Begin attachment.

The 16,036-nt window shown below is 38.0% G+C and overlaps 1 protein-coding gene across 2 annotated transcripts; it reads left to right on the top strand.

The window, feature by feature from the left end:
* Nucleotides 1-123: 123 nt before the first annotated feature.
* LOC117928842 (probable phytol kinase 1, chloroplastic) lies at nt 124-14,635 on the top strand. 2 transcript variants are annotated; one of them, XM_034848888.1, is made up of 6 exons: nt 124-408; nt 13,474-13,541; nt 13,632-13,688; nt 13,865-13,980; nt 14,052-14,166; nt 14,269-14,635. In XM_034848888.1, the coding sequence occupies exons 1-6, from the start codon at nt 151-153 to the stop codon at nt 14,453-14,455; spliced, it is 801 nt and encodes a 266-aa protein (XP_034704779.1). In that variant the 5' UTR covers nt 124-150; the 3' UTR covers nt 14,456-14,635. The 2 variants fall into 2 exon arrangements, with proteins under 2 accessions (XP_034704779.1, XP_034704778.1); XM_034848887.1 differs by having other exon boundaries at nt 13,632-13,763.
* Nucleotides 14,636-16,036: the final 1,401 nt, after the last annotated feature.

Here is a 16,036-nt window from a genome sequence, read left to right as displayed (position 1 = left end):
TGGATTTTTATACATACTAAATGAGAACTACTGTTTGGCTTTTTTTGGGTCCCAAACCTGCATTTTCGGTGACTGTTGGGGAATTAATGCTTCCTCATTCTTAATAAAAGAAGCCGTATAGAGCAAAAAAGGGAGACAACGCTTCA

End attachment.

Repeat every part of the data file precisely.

The 16,036-nt window shown below is 38.0% G+C and overlaps 1 protein-coding gene across 2 annotated transcripts; it reads left to right on the top strand.

The window, feature by feature from the left end:
* Nucleotides 1-123: 123 nt before the first annotated feature.
* LOC117928842 (probable phytol kinase 1, chloroplastic) lies at nt 124-14,635 on the top strand. 2 transcript variants are annotated; one of them, XM_034848888.1, is made up of 6 exons: nt 124-408; nt 13,474-13,541; nt 13,632-13,688; nt 13,865-13,980; nt 14,052-14,166; nt 14,269-14,635. In XM_034848888.1, the coding sequence occupies exons 1-6, from the start codon at nt 151-153 to the stop codon at nt 14,453-14,455; spliced, it is 801 nt and encodes a 266-aa protein (XP_034704779.1). In that variant the 5' UTR covers nt 124-150; the 3' UTR covers nt 14,456-14,635. The 2 variants fall into 2 exon arrangements, with proteins under 2 accessions (XP_034704779.1, XP_034704778.1); XM_034848887.1 differs by having other exon boundaries at nt 13,632-13,763.
* Nucleotides 14,636-16,036: the final 1,401 nt, after the last annotated feature.

Here is a 16,036-nt window from a genome sequence, read left to right as displayed (position 1 = left end):
TGGATTTTTATACATACTAAATGAGAACTACTGTTTGGCTTTTTTTGGGTCCCAAACCTGCATTTTCGGTGACTGTTGGGGAATTAATGCTTCCTCATTCTTAATAAAAGAAGCCGTATAGAGCAAAAAAGGGAGACAACGCTTCA